(back) Subject: Re: Michael 1 and 2 From: "Jan Nijhuis" <firstname.lastname@example.org> Date: Thu, 21 Oct 2004 07:51:02 +0800 ----- Original Message ----- From: "Beau Surratt" <Beau.Surratt@theatreorgans.com> To: "PipeChat" <email@example.com> Subject: Re: Michael 1 and 2 Date: Tue, 19 Oct 2004 17:26:00 -0500 > > Most Hymnals I've seen use both "Ton-y-Botel" (Tune in a bottle) and > > "Ebenezer" (stone of help) for the hymn "Once to Every Man and Nation", > > "O, the Deep, Deep Love of Jesus", and/or "Hail, thou once despised > > Jesus" (others?) >=20 > "Thy Strong Word" I was thinking along the lines of other hymntunes that have multiple names. -- Jan Nijhuis firstname.lastname@example.org --=20 ___________________________________________________________ Sign-up for Ads Free at Mail.com http://promo.mail.com/adsfreejump.htm
(back) Subject: Kimball rededication kindles memories From: <Wuxuzusu@aol.com> Date: Wed, 20 Oct 2004 20:10:23 EDT Greetings: I too am partial to the romantic sound of the Kimball, however, the von Beckerath has a certain refinement to its sound, akin to comparing the = sound of an electric motor to that of a steam engine. I'd like to hear a concert in = which an organist plays music appropriate to the organ's design on both organs. Stan Krider In a message dated 10/20/2004 7:44:49 PM Eastern Daylight Time, RMaryman@aol.com writes: I was also at the concert with Wm Haller and Dennis James, and even with the Kimball only about 50 percent functional is was QUITE = dominant in the room when comparing the Kimball and the Von Beckerath...gimme the = Kimball any day of the week.
(back) Subject: Re: Knees together From: "Kenneth Potter" <email@example.com> Date: Wed, 20 Oct 2004 18:15:17 -0700 (PDT) I can heartily sympathize with Beau Surratt who said he just couldn't keep his knees together. I can't either. It always seemed pure torture. I strongly suspect that women organists would have an easier time of it. As for me there is just a problem with what to do with the snudgies whilst I practice. My pedal work may not be the best in the world, but at least I ain't singin' soprano! Ken =3D=3D=3D=3D=3D =3D=3D=3D=3D=3D=3D=3D=3D=3D=3D=3D=3D=3D=3D=3D=3D=3D=3D=3D=3D=3D=3D=3D=3D=3D= =3D=3D=3D=3D=3D=3D=3D=3D=3D=3D=3D=3D=3D=3D=3D=3D=3D=3D=3D=3D=3D=3D=3D=3D=3D= =3D=3D Kenneth Potter, Substitute Organist 845/358-2528 <firstname.lastname@example.org>, 845/480-1416 cell =3D=3D=3D=3D=3D=3D=3D=3D=3D=3D=3D=3D=3D=3D=3D=3D=3D=3D=3D=3D=3D=3D=3D=3D=3D= =3D=3D=3D=3D=3D=3D=3D=3D=3D=3D=3D=3D=3D=3D=3D=3D=3D=3D=3D=3D=3D=3D=3D=3D=3D= =3D=3D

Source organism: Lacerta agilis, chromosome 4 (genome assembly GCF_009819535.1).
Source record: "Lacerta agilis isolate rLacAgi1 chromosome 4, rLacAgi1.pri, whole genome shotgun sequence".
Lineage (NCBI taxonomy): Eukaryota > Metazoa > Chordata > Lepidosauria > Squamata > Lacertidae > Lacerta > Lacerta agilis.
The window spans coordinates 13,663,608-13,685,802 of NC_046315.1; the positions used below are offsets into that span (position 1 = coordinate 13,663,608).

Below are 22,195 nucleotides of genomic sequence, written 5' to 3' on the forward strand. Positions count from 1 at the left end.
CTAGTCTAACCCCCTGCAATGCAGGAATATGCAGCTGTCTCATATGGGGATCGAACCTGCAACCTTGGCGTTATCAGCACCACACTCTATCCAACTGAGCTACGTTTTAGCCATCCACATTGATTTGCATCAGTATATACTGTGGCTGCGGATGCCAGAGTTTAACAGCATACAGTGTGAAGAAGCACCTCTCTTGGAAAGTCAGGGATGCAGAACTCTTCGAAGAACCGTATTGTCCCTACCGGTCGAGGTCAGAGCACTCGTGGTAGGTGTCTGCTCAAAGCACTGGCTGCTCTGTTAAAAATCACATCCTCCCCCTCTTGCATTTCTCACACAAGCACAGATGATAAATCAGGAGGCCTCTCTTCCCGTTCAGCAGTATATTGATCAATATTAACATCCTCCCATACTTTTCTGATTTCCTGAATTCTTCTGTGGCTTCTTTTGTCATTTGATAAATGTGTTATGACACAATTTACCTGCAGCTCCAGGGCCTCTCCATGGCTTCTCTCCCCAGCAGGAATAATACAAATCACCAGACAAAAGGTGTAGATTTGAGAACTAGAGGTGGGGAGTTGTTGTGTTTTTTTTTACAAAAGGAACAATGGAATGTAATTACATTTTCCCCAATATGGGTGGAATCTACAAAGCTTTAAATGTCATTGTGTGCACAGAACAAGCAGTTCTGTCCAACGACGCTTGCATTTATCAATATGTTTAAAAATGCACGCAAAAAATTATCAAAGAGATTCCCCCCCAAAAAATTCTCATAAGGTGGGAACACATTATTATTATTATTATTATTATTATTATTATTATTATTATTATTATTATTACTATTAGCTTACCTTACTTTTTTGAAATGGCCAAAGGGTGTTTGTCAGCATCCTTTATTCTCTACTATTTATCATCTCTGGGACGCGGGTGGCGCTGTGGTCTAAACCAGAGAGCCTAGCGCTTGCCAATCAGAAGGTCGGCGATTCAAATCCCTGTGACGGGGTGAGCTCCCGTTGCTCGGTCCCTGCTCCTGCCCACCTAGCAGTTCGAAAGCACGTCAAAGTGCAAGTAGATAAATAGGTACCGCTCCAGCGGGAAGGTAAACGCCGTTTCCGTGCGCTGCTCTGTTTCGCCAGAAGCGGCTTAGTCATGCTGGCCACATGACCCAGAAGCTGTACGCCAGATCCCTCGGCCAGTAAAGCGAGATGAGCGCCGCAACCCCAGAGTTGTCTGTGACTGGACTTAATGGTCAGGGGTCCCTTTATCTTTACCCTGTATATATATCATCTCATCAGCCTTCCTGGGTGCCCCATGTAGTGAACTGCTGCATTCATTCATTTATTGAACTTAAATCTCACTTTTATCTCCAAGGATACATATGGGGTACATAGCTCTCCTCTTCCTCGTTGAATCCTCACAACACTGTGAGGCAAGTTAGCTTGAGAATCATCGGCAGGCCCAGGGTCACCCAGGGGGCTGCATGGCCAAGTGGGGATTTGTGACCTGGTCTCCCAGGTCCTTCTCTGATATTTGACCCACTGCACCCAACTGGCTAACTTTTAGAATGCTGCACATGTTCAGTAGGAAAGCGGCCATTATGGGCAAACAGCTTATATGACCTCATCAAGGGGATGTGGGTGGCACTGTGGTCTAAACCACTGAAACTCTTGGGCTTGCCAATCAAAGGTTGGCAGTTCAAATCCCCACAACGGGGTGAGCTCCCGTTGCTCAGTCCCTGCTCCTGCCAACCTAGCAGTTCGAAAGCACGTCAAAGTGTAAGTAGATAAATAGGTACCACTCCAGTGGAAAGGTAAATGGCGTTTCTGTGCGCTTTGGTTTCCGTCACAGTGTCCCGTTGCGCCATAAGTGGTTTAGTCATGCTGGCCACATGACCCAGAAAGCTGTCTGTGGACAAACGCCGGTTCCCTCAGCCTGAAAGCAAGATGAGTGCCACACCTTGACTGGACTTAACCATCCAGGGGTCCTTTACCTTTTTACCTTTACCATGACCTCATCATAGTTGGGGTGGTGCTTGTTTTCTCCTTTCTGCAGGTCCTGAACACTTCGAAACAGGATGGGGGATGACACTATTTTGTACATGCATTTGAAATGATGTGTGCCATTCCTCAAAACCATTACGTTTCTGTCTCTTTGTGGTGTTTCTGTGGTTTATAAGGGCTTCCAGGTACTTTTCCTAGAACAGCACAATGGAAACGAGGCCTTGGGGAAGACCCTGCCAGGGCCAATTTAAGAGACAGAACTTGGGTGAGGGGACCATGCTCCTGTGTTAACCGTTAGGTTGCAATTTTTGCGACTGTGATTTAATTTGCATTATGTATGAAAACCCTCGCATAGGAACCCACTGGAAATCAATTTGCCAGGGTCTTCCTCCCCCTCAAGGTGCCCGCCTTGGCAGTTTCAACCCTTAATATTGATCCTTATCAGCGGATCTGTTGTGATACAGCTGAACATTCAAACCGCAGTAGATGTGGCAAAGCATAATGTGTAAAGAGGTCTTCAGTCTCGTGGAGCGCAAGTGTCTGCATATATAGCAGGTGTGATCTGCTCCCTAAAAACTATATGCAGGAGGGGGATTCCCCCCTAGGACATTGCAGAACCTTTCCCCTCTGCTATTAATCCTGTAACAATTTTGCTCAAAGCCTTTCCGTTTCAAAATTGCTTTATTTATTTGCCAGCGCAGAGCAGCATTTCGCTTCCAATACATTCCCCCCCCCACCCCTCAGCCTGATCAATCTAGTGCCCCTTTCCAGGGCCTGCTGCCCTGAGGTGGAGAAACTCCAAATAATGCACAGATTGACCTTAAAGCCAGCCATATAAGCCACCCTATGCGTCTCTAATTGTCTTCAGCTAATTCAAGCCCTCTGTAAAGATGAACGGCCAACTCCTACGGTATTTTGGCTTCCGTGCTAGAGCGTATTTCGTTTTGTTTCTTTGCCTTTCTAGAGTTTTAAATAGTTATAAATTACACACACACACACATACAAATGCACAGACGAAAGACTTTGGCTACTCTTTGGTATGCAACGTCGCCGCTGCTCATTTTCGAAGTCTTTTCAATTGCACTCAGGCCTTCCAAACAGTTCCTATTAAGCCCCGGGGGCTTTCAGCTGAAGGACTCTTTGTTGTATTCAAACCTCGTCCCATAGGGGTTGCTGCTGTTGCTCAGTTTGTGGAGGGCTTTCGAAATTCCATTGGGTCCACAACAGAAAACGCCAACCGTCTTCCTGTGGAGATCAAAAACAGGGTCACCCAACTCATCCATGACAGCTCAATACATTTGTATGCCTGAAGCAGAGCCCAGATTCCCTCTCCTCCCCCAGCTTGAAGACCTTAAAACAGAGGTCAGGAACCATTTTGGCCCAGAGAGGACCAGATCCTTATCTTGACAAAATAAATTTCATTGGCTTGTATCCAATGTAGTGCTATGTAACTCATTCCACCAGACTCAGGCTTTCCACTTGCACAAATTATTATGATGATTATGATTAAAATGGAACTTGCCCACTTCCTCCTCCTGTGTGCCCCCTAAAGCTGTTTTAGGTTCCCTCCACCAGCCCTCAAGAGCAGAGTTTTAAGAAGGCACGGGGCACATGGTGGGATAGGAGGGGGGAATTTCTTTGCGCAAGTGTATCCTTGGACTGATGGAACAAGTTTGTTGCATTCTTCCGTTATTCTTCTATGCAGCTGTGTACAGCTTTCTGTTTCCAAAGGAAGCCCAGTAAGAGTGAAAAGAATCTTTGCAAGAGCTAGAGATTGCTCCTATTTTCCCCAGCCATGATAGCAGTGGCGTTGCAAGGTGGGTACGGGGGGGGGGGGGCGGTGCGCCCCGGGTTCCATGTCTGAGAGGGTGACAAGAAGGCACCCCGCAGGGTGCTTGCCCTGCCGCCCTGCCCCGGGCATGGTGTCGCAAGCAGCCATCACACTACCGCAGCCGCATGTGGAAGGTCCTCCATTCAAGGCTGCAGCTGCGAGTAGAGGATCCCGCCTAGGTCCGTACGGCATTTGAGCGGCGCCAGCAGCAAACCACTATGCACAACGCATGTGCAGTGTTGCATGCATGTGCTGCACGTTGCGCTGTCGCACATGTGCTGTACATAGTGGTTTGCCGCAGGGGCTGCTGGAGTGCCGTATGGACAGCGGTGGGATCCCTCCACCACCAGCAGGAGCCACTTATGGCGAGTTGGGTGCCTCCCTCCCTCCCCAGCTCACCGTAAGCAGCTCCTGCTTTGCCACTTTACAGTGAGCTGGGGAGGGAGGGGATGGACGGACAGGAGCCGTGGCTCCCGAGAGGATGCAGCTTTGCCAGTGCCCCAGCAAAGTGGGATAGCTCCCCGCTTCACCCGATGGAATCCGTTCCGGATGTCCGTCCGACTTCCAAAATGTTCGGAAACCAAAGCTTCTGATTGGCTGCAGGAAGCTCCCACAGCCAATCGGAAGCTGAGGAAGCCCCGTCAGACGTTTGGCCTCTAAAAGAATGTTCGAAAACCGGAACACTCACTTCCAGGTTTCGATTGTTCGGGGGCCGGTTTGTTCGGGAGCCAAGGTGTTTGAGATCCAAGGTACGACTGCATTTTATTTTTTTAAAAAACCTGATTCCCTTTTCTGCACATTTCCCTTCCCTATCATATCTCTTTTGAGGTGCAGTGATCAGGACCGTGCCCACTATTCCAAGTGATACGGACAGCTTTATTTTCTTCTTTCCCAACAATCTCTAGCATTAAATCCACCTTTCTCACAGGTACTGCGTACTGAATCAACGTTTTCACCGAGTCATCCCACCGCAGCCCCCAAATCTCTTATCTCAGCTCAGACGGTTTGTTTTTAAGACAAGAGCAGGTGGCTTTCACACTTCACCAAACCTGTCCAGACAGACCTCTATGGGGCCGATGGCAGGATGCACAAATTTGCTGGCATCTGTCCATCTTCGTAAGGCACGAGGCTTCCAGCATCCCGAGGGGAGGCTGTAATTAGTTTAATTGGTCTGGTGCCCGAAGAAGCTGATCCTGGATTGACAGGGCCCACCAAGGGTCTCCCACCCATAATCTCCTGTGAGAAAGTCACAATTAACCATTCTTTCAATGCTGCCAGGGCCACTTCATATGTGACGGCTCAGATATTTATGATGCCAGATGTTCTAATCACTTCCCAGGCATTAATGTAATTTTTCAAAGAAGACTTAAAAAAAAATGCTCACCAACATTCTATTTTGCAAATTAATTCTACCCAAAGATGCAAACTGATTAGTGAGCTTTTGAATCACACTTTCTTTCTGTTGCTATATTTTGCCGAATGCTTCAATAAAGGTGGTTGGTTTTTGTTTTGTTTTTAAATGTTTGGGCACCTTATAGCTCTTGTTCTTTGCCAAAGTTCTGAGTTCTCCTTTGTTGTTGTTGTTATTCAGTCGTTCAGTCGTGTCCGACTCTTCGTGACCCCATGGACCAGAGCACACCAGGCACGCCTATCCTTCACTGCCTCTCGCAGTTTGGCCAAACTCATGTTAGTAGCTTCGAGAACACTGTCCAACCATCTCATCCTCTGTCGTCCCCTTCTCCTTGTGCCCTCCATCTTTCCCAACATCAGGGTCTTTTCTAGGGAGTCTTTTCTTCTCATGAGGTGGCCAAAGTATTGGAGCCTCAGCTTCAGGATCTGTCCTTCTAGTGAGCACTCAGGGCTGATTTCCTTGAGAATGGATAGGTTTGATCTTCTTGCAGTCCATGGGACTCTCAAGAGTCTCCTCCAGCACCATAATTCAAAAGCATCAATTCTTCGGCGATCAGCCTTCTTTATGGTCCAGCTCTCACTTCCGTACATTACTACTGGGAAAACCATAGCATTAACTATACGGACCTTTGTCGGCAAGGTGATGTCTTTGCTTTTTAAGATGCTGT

(back) Subject: RE: Knees Together From: "Michael David" <email@example.com> Date: Wed, 20 Oct 2004 21:35:56 -0500 Are Marilyn Kaiser's sandwiches on Keiser rolls? michael -----Original Message----- From: firstname.lastname@example.org [mailto:email@example.com]On Behalf Of John L. Speller Sent: Wednesday, October 20, 2004 8:16 AM To: PipeChat Subject: Re: Knees Together ----- Original Message ----- From: "Beau Surratt" <Beau.Surratt@theatreorgans.com> To: "PipeChat" <firstname.lastname@example.org> Sent: Wednesday, October 20, 2004 5:52 AM Subject: Knees Together > Marilyn Kaiser is one I know of. I hear she each sandwiches while > practicing pedal scales! I tried that when I was at Northern Illinois > University- I would eat my lunch while practicing pedal scales- it made = it > seem less burdensome at the time! :) So that's where all those crumbs under the pedalboard came from <g> John Speller
(back) Subject: Re: Michael 1 and 2 From: "Noel Stoutenburg" <email@example.com> Date: Thu, 21 Oct 2004 00:50:44 -0500 Jan Nijhuis wrote: >I was thinking along the lines of other hymntunes that have multiple = names. > > There are a number of these, too, but they're significantly harder to track down, because this phenomenon usually takes the form that a hymn tune has one name in one source, and a different name in another source. If one is not looking at the right pair of different hymnals, one can miss the occurrence. One cause of the phenomenon is in German Chorales, especially in older English sources, where there was a tendency to assign a name to a tune known to the Germans by the incipit of the text it was usually, or first, associated with. As an example of this, the 1904 Methodist Hymn Book with tunes, Published in London, UK, contains a tune named "Spires", composed by Luther, and known by the incipit, "Herr Jesu Christ, dich zu uns wend". The same book contains a tune named "Grafenberg", which is known in other sources as "Wir pflugen", again drawn form the incipit of the text, the translation of which is also found in the cited Methodist Hymn book: "We plow the = fields". ns